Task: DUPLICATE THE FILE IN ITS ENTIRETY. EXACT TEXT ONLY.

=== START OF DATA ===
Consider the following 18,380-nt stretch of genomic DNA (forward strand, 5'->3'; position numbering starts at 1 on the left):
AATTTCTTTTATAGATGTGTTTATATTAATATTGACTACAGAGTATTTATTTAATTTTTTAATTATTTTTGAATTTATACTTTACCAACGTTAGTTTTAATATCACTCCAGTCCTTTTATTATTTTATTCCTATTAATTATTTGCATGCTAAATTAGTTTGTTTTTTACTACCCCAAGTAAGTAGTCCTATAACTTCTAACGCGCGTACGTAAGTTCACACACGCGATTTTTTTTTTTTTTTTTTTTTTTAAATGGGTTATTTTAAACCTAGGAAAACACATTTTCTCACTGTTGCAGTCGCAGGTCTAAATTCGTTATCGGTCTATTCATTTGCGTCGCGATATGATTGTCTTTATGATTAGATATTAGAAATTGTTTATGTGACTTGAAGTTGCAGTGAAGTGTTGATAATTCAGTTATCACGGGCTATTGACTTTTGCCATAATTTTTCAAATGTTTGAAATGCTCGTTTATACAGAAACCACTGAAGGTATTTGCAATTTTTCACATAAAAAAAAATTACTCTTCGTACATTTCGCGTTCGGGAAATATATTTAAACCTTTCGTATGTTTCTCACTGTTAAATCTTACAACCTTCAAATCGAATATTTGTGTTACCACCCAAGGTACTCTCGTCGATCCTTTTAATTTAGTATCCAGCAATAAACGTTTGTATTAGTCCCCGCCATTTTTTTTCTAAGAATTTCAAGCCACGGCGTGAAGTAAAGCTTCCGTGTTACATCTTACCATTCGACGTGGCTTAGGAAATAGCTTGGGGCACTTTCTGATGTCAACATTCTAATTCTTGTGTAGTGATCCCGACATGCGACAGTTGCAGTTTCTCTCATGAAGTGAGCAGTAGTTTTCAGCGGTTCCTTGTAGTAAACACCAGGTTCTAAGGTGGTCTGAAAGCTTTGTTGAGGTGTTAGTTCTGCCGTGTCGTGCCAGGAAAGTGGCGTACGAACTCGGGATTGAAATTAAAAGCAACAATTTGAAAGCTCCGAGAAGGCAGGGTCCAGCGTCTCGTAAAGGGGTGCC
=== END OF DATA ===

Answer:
Consider the following 18,380-nt stretch of genomic DNA (forward strand, 5'->3'; position numbering starts at 1 on the left):
AATTTCTTTTATAGATGTGTTTATATTAATATTGACTACAGAGTATTTATTTAATTTTTTAATTATTTTTGAATTTATACTTTACCAACGTTAGTTTTAATATCACTCCAGTCCTTTTATTATTTTATTCCTATTAATTATTTGCATGCTAAATTAGTTTGTTTTTTACTACCCCAAGTAAGTAGTCCTATAACTTCTAACGCGCGTACGTAAGTTCACACACGCGATTTTTTTTTTTTTTTTTTTTTTTAAATGGGTTATTTTAAACCTAGGAAAACACATTTTCTCACTGTTGCAGTCGCAGGTCTAAATTCGTTATCGGTCTATTCATTTGCGTCGCGATATGATTGTCTTTATGATTAGATATTAGAAATTGTTTATGTGACTTGAAGTTGCAGTGAAGTGTTGATAATTCAGTTATCACGGGCTATTGACTTTTGCCATAATTTTTCAAATGTTTGAAATGCTCGTTTATACAGAAACCACTGAAGGTATTTGCAATTTTTCACATAAAAAAAAATTACTCTTCGTACATTTCGCGTTCGGGAAATATATTTAAACCTTTCGTATGTTTCTCACTGTTAAATCTTACAACCTTCAAATCGAATATTTGTGTTACCACCCAAGGTACTCTCGTCGATCCTTTTAATTTAGTATCCAGCAATAAACGTTTGTATTAGTCCCCGCCATTTTTTTTCTAAGAATTTCAAGCCACGGCGTGAAGTAAAGCTTCCGTGTTACATCTTACCATTCGACGTGGCTTAGGAAATAGCTTGGGGCACTTTCTGATGTCAACATTCTAATTCTTGTGTAGTGATCCCGACATGCGACAGTTGCAGTTTCTCTCATGAAGTGAGCAGTAGTTTTCAGCGGTTCCTTGTAGTAAACACCAGGTTCTAAGGTGGTCTGAAAGCTTTGTTGAGGTGTTAGTTCTGCCGTGTCGTGCCAGGAAAGTGGCGTACGAACTCGGGATTGAAATTAAAAGCAACAATTTGAAAGCTCCGAGAAGGCAGGGTCCAGCGTCTCGTAAAGGGGTGCC